I think everything about the average suburban lifestyle has sucked the soul out of a lot of us, while simultaneously injecting fat into us. And yet, it's not like a nightmare we can just wake up from. We spent a good century building up the system in which we now find ourselves. My hero Jim Kunstler calls it all the American Drive-In Utopia. Well, utopia is an optimistic word (he does us the term with a heavy dose of sarcasm). I think it's hell on earth. I think six decades of the easy life has ruined us. I really do. And then it doesn't help to realize how perilous a place we occupy in the world now, losing our dollar to the Euro, and all the trust that goes with it. And then there is the peak oil thing around the bend. I think this nation is really a has-been. I think that if the dollar plummets, it will come at a time when we have already lost our factories, our farming culture, our oil, our forests, our ability to make decisions that revolve around anything but the quarterly profit statement. We'll be fatter than ever, more diseased than ever, more divided than ever. A plummeting dollar will make it impossible to dodge the full effect of peak oil—we'll never have the manufacturing might we once had to address such problems as failure of interstate trucking and international shipping. Or of all the jobs that will cease to be of consequence due to high fuel costs. But then we'll also be stranded in cities. Suburbs are already slums in the older developments, and they won't mean much to a population that needs to get on with the business of finding and growing food the old fashioned way.

While I was watching the DVD, I heard about the rise in deaths attributed to diet. Hmmm? An epidemic of deaths due to overeating? That might be today's dilemma, but try to fathom a nation with its agricultural fabric torn asunder, and hundreds of millions left to figure out how to eat without the "help" of McDogfood's and KFC and Kroger or Wal Mart, while learning to adjust to reduced energy usage, conflicts over the energy that is available, and an economy that is in crisis once the debt bubble bursts. All this will be faced when any transportation will become more expensive, the most detrimental being the food distribution networks that service us in all corners of the country. I don't think that overeating will ultimately kill most Americans. I'm bracing for starvation being the real killer, at least until America makes a critical reversion to locally grown and traded food. Places that can't grow food will be worthless. The $500,000 house I live in might be a termite ridden shack, gutted of its metals and other recyclable items, once I find that food is too hard to grow or buy or trade for here.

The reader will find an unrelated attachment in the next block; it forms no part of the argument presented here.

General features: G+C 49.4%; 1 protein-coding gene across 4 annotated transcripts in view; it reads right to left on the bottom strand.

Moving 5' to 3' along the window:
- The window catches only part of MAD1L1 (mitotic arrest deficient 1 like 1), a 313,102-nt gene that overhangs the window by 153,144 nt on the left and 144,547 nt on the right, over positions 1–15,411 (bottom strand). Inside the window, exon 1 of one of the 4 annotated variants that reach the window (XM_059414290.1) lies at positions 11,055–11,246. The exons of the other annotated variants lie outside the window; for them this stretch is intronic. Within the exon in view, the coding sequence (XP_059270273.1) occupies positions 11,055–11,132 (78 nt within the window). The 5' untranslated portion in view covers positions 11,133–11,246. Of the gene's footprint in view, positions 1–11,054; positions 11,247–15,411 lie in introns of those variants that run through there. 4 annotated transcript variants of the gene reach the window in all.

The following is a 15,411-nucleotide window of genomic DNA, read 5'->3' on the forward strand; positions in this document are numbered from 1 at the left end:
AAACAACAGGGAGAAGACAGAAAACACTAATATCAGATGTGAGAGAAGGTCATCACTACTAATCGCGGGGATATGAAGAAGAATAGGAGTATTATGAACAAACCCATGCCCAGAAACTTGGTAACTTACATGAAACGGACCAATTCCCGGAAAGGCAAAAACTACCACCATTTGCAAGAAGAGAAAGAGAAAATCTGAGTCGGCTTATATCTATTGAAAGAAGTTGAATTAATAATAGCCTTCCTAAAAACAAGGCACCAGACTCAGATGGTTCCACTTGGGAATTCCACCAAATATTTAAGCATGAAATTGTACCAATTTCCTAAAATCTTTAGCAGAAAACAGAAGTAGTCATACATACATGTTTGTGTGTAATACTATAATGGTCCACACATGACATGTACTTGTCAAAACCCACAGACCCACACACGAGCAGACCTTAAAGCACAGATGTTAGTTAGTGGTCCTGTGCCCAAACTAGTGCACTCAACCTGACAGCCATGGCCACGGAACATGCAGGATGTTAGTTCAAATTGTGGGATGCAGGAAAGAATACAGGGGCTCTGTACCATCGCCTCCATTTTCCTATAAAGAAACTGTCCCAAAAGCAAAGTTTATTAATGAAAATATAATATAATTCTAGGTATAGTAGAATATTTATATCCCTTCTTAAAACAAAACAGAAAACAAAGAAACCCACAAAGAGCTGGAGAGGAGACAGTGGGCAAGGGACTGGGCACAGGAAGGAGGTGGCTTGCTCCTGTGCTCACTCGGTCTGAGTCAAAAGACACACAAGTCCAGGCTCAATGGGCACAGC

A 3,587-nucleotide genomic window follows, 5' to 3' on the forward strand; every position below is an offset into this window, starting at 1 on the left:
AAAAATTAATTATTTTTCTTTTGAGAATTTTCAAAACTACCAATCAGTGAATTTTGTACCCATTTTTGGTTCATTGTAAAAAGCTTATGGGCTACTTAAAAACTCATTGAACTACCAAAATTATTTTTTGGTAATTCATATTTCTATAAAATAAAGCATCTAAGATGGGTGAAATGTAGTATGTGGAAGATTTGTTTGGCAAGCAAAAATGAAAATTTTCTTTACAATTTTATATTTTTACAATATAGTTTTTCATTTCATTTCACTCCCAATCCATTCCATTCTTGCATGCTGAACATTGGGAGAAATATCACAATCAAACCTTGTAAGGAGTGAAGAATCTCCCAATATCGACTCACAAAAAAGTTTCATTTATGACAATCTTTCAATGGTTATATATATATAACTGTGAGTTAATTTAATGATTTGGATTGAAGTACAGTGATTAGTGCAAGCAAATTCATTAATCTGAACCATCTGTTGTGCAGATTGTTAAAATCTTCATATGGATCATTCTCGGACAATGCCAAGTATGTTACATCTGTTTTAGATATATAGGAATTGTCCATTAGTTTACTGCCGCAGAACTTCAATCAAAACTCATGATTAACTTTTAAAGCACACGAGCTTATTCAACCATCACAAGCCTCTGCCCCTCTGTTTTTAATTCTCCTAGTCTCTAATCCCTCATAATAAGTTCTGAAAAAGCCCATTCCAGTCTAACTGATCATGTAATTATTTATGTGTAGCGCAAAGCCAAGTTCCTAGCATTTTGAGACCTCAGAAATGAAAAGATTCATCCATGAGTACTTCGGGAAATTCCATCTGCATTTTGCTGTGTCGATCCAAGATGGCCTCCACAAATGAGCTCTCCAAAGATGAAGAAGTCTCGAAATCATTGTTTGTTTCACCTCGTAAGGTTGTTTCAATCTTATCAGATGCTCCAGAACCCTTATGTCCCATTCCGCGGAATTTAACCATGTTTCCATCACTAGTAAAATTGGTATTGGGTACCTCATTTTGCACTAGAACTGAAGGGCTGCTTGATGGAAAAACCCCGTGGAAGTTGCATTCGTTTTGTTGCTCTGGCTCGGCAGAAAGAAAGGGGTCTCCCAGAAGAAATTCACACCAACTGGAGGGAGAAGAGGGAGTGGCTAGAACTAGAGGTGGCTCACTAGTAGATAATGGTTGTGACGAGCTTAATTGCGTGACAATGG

It takes a few leaps in reasoning, but I think America could face a terrific irony: starvation deaths as a result of prosperity.